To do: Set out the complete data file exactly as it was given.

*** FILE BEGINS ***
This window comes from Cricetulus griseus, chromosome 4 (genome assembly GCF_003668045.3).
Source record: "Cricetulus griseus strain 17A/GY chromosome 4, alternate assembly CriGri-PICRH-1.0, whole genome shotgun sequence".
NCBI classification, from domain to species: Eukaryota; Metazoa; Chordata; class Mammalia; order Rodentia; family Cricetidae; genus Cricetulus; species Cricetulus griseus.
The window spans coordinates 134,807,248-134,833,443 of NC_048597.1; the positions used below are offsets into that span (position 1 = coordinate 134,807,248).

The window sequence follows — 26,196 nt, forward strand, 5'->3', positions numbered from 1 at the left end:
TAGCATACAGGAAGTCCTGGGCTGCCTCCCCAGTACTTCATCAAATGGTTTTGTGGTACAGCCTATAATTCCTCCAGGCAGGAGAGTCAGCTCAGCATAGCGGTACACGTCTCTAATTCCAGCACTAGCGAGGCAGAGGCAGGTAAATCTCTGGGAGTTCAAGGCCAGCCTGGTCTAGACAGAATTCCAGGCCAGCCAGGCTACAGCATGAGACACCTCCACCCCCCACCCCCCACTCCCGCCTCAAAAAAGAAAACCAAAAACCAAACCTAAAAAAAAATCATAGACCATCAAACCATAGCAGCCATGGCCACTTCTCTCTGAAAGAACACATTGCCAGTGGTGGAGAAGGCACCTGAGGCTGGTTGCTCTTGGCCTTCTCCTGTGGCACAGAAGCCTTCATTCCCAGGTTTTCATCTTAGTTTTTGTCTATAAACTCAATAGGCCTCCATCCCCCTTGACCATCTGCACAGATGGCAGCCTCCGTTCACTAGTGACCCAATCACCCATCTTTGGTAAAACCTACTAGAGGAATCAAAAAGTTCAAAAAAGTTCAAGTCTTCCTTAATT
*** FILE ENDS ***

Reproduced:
This window comes from Cricetulus griseus, chromosome 4 (genome assembly GCF_003668045.3).
Source record: "Cricetulus griseus strain 17A/GY chromosome 4, alternate assembly CriGri-PICRH-1.0, whole genome shotgun sequence".
NCBI classification, from domain to species: Eukaryota; Metazoa; Chordata; class Mammalia; order Rodentia; family Cricetidae; genus Cricetulus; species Cricetulus griseus.
The window spans coordinates 134,807,248-134,833,443 of NC_048597.1; the positions used below are offsets into that span (position 1 = coordinate 134,807,248).

The window sequence follows — 26,196 nt, forward strand, 5'->3', positions numbered from 1 at the left end:
TAGCATACAGGAAGTCCTGGGCTGCCTCCCCAGTACTTCATCAAATGGTTTTGTGGTACAGCCTATAATTCCTCCAGGCAGGAGAGTCAGCTCAGCATAGCGGTACACGTCTCTAATTCCAGCACTAGCGAGGCAGAGGCAGGTAAATCTCTGGGAGTTCAAGGCCAGCCTGGTCTAGACAGAATTCCAGGCCAGCCAGGCTACAGCATGAGACACCTCCACCCCCCACCCCCCACTCCCGCCTCAAAAAAGAAAACCAAAAACCAAACCTAAAAAAAAATCATAGACCATCAAACCATAGCAGCCATGGCCACTTCTCTCTGAAAGAACACATTGCCAGTGGTGGAGAAGGCACCTGAGGCTGGTTGCTCTTGGCCTTCTCCTGTGGCACAGAAGCCTTCATTCCCAGGTTTTCATCTTAGTTTTTGTCTATAAACTCAATAGGCCTCCATCCCCCTTGACCATCTGCACAGATGGCAGCCTCCGTTCACTAGTGACCCAATCACCCATCTTTGGTAAAACCTACTAGAGGAATCAAAAAGTTCAAAAAAGTTCAAGTCTTCCTTAATT